Big Pharma causes Big Problems
Just Say No to Drama

To "Heal" or not to "Heal"...

... that is the question.  A veteran of Vietnam was talking about his experiences in Vietnam, about coming home and about the trauma he experienced and about how others believed he should react to that trauma.  The mental health professionals, the V.A., his family and his friends all wanted him to "heal".  But what they meant by "heal" was to forget, to stop talking about it, to move forward as if nothing happened.  But he disagrees.  He doesn't want to "heal".  He wants to remember.

People who have experienced violent childhood abuse, sexual abuse, rape, domestic violence or natural disasters often experience the same thing.  People want them to "get over it".  They remind them that the Bible says to forgive.  They want them to cheer up and "get on with your life". 

Family members and friends who express such sentiments mean well.  But they are also expressing their own discomfort with hearing about the pain, the terror, the questioning and the grief.  If you have never experienced violence that threatens your life you may not realize how it changes you - completely and forever.  Not all of these changes are for the worse.  Sometimes we come out on the other side stronger and wiser.  When family and friends urge a survivor to "move on" or to "heal" the survivor may feel silenced or ignored.  Some veterans of the current "war" in Iraq have experienced this.  They come home from Iraq or Afghanistan and everyone is so happy to have them back.  But no one wants to hear about what happened to them.  And no one is prepared for the overwhelming emotional toll these experiences can take. 

But it is important to allow trauma survivors to feel their feelings, remember what happened to them and allow them the time to make sense of it.  Only then can they move on.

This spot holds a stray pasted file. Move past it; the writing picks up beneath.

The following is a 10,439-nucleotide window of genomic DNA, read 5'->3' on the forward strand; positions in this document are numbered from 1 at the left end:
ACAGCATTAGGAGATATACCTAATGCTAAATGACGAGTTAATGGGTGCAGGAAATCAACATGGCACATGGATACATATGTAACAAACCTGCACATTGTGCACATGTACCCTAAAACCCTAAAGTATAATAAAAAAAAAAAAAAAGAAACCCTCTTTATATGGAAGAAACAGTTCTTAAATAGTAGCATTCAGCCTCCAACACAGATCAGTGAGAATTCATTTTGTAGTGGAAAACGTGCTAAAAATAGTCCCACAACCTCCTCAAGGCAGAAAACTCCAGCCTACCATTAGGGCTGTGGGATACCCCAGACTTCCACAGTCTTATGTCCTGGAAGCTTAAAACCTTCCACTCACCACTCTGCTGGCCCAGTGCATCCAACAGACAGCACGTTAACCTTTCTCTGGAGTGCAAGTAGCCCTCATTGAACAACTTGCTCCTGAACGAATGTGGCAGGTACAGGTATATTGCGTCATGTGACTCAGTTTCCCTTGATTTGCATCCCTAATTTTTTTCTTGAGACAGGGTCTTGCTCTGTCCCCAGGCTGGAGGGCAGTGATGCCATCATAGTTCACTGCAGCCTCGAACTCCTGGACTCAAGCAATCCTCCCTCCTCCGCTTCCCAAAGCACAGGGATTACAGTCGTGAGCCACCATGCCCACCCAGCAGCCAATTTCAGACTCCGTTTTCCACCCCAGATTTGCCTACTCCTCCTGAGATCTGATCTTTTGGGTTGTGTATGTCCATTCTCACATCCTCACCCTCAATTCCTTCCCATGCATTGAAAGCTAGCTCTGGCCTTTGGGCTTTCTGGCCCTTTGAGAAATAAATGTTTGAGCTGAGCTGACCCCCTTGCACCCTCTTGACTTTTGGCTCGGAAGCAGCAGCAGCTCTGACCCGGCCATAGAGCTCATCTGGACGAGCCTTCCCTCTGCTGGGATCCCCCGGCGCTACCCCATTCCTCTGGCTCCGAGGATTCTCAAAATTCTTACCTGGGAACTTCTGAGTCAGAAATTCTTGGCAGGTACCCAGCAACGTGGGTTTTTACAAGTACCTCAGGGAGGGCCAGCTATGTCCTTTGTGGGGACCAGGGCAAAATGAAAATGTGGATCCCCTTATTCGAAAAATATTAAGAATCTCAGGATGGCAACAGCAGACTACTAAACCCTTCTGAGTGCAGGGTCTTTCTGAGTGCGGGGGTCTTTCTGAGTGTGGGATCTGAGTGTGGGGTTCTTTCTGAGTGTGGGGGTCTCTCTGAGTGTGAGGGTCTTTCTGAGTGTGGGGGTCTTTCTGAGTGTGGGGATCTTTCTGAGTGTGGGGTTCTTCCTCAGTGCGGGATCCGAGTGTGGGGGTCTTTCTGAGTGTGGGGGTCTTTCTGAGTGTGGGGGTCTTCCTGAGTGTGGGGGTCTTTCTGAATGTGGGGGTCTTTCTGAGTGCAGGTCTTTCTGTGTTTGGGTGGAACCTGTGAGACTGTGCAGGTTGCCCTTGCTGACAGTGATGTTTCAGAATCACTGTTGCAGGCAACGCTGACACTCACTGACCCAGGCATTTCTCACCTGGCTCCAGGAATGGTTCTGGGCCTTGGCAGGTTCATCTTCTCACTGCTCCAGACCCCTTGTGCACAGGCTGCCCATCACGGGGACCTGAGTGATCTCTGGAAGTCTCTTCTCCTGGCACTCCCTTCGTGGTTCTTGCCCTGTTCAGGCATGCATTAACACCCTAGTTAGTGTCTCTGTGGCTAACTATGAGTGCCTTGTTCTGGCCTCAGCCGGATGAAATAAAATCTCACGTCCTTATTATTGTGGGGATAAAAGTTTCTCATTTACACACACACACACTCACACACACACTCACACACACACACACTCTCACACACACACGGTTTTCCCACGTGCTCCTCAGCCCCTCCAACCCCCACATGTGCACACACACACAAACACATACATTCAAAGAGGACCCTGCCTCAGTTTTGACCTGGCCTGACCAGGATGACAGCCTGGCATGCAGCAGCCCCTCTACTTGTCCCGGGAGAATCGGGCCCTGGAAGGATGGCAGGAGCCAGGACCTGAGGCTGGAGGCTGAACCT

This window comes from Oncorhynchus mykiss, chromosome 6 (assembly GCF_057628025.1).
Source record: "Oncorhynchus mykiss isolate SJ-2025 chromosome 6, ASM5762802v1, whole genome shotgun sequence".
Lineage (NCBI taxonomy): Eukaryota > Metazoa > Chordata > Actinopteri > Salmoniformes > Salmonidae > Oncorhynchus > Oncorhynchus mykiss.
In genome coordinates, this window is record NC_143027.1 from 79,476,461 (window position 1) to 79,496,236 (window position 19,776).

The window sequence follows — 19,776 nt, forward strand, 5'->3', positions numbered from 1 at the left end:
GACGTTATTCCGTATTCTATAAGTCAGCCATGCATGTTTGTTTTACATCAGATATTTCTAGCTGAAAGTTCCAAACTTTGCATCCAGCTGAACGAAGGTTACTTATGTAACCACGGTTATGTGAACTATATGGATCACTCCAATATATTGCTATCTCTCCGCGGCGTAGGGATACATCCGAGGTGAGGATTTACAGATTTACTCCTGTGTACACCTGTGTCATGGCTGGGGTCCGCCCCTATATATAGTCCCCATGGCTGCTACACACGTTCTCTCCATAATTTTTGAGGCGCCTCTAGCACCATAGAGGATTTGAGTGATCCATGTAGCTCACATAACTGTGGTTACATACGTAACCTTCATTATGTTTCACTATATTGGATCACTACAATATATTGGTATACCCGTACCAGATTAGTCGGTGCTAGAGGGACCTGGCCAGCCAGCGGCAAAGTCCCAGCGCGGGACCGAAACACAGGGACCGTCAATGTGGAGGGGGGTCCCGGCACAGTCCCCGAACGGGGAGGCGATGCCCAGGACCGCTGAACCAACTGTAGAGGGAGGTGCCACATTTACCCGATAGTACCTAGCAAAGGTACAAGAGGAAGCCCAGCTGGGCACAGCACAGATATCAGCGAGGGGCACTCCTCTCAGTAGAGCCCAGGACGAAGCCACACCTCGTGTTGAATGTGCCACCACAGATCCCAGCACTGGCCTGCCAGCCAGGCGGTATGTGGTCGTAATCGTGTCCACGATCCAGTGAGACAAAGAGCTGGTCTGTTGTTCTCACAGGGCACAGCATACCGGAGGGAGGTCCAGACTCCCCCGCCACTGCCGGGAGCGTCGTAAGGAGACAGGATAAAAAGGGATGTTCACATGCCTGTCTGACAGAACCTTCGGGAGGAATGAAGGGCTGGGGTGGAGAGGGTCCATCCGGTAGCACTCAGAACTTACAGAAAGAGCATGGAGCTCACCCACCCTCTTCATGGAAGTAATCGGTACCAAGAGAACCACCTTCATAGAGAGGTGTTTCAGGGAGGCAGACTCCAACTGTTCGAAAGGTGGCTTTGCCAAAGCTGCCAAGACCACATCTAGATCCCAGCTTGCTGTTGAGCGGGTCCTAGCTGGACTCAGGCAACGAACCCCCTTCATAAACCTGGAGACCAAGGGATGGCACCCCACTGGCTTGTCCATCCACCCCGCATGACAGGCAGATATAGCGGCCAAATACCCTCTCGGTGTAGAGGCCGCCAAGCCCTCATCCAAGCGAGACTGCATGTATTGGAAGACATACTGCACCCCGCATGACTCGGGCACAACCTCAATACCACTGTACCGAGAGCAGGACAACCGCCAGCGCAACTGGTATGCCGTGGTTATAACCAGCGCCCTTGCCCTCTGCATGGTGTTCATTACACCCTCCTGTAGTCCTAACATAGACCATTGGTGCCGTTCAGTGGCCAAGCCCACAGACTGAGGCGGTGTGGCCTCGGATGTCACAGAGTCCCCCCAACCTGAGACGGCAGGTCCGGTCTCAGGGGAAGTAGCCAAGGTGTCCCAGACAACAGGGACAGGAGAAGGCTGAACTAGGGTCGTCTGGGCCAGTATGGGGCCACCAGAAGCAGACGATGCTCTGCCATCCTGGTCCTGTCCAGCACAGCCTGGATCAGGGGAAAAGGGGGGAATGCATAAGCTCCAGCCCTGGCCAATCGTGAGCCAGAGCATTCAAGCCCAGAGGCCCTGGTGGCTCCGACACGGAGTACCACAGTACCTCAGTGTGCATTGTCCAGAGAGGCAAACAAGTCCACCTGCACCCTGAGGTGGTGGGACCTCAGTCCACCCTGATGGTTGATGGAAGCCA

And healing does not mean forgetting.  If your body suffers an injury, it may heal, but it leaves a scar.  The body remembers the injury it incurred.  So does the mind.  Healing means remembering, but being able to make sense of what you remember. 

As for forgiveness, the Bible does say to forgive and forgiveness can be freeing.  But forgiving is not forgetting.  To acknowledge that someone may have hurt you for reasons which are not entirely their fault may free you (that is for each survivor to decide for themselves).  But to pretend that it can be forgotten is unrealistic.  Our mind fights to remember things which cause us harm - so they can be avoided in the future.  This is a very, very basic and important survival mechanism that will not be denied.  This is why survivors who fight to suppress memories of their trauma during the day often find themselves reliving it in nightmares during the night.  Our mind fights to bring it to our attention, no matter how hard we fight to ignore it. 

"Healing" does not mean forgetting.  The veteran had it right. 



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This is beautiful Kellen. Delighted to see a post from you pop up in my reader, keep em coming!


great post!

Dave Ray

It is unrealistic to believe that anyone can put their feelings aside through "forgetting" about a traumatic experience. The point of PTSD therapy should be that a survivor learns that his or her feelings about the trauma are normal, considering what they witnessed or experienced, and that they are allowed to have these feelings, be it anxiety or whatever.

Healing should be a two-pronged approach - normalizing their reaction to the trauma, as I said above, and learning coping mechanisms. To me, they can't do the latter until they've learned to do the former. You may have some survivors who don't want to talk about the trauma, and that's fine. The healing is in how they learn to live with the trauma and how they cope, that is, that they choose healthy ways of coping as oppose to self-medicating and denying themselves the right to feel.

Rick Belden

Great points. Inspired me to follow up with some thoughts of my own over on my blog.


Hi Rick,

And what a beautiful response it is. I love what you say about forgiveness,

"Expectations of forgiveness are unreasonable when harm is ongoing".

This is so very, very true. I have a family member who keeps saying, "I'm sorry" but keeps repeating the behavior. I finally told him last time we were together, "No, you're not sorry if you keep doing it!"

For anyone who doesn't know, Rick is a great poet and writes beautifully. You can see his blog at:


Patricia - Spiritual Journey Of A Lightworker

Thanks for sharing this view of forgiveness. Forgiveness is not about forgetting. When you forgive there can be no awareness which is needed to stop child abuse. Shared on Facebook and Twitter. I have written a number of my own blog posts on forgiveness, two of which were on forgiving without forgetting. Important & confusing topic for survivors.

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